Common uses

Given their flexibility, lines of credit are often relied upon to finance things that may involve unexpected expenses. Personal loans tend to be a better fit for fixed expenses, since they’re disbursed in a lump sum.

Note: By refinancing student loans, you may permanently be giving up tax and repayment benefits, including forbearance, deferment and forgiveness. Please consider this as you make a decision to refinance student loans, and talk to a banker if you have any questions. Currently, all payments for certain types of federal student loans are suspended potentially until June 30, 2023, per an executive order by the President. Interest will not accrue during this time period. For more information, please visit

Personal loan vs. personal line of credit: Which is better?

When making the decision to borrow money, it’s always best to consider the available options. Understand and weigh the advantages of both a personal line of credit and a personal loan before choosing one.

We always encourage you to speak with a qualified financial and tax advisor to ensure you’re making the right decision for your unique needs.

Type of Credit



Personal Line of Credit

  • Flexible access to a potentially large sum of money
  • Interest is applied only on the borrowed sum
  • If the draw period is interest-only, small monthly payments during that time frame
  • Strong credit history is usually required
  • Can negatively impact credit scores if balance nears the credit limit
  • Payments increase if a balance remains after the draw period

Personal Loan

  • Fixed payments can make budgeting easy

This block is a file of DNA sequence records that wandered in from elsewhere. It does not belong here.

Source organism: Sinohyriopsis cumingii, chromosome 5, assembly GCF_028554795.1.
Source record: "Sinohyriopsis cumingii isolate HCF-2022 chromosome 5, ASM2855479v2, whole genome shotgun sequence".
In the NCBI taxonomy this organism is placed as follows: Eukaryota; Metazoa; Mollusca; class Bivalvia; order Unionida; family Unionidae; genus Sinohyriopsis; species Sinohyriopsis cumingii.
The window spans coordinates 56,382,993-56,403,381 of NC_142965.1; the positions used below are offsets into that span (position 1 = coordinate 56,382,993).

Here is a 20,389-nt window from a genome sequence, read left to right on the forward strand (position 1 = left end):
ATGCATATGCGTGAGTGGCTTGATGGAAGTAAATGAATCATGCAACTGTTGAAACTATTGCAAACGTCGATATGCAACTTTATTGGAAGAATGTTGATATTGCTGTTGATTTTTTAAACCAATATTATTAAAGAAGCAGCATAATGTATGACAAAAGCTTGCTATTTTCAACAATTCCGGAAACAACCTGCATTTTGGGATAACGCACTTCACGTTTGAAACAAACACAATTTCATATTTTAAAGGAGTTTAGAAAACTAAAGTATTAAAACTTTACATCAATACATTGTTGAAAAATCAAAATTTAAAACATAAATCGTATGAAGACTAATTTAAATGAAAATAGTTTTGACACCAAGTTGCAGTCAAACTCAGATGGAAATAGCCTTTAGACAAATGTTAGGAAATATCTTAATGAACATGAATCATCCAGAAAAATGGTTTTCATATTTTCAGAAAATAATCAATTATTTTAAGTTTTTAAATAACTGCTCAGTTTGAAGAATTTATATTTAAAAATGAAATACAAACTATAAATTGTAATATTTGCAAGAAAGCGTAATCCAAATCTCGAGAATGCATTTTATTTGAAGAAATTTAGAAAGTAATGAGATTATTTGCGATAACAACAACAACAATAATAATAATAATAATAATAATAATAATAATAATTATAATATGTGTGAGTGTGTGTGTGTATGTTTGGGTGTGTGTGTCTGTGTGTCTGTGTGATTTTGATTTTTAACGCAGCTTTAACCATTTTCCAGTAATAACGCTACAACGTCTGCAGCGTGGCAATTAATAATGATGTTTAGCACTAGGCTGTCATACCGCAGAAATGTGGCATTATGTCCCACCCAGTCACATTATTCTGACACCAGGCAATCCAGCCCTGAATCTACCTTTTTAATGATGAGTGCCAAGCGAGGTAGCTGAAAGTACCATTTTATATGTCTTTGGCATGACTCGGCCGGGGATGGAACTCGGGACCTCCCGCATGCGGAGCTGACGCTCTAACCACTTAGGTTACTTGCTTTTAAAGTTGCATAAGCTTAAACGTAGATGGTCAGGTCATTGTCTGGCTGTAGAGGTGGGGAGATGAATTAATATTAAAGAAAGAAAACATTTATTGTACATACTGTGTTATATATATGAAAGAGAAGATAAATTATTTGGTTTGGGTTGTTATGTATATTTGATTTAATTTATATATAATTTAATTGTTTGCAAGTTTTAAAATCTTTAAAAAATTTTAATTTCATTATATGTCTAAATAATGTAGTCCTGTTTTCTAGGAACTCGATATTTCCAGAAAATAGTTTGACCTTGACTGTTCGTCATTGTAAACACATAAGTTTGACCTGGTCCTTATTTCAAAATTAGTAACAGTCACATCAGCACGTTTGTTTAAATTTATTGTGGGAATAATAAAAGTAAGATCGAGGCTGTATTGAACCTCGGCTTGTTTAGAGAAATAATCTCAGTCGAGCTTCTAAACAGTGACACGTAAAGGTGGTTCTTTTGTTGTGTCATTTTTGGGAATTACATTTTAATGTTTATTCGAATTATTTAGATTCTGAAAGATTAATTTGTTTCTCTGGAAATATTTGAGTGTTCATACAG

• No danger of credit scores being impacted by high debt to credit limit ratios
  • May be available to borrowers with less than perfect credit
  • Applied interest can’t be avoided
  • Monthly payments can be large, especially for loans with short terms
  • Higher interest rates may apply high if the borrower’s credit score is low

Choosing what’s best for your financial goals

Navigating personal finances can be a complicated process, but you don’t have to go through it alone. Personal lines of credit and personal loans have their unique advantages, and you may require one (or both) to get to the next milestone in your life. Do your research, ask the right questions and choose the lending partner that will give you peace of mind and flexibility to reach your personal and financial goals.

The strategies mentioned in this article may have tax and legal consequences; therefore, you should consult your own attorneys and/or tax advisors to understand the tax and legal consequences of any strategies mentioned in this document. This information is governed by our Terms and Conditions of use.

Contact your legal, tax and financial advisors for advice on deciding whether this is the right product for you. Terms and conditions apply.

Product is not available in all markets. For a complete list of locations, visit Applicants must meet a First Republic banker to open account. This is not a commitment to lend. Loan approval is subject to a completed application with associated documentation and confirmation that income, liquidity, credit history and other application information meet the minimum requirements for this product. Applicants should discuss line of credit terms, conditions and account details with their banker.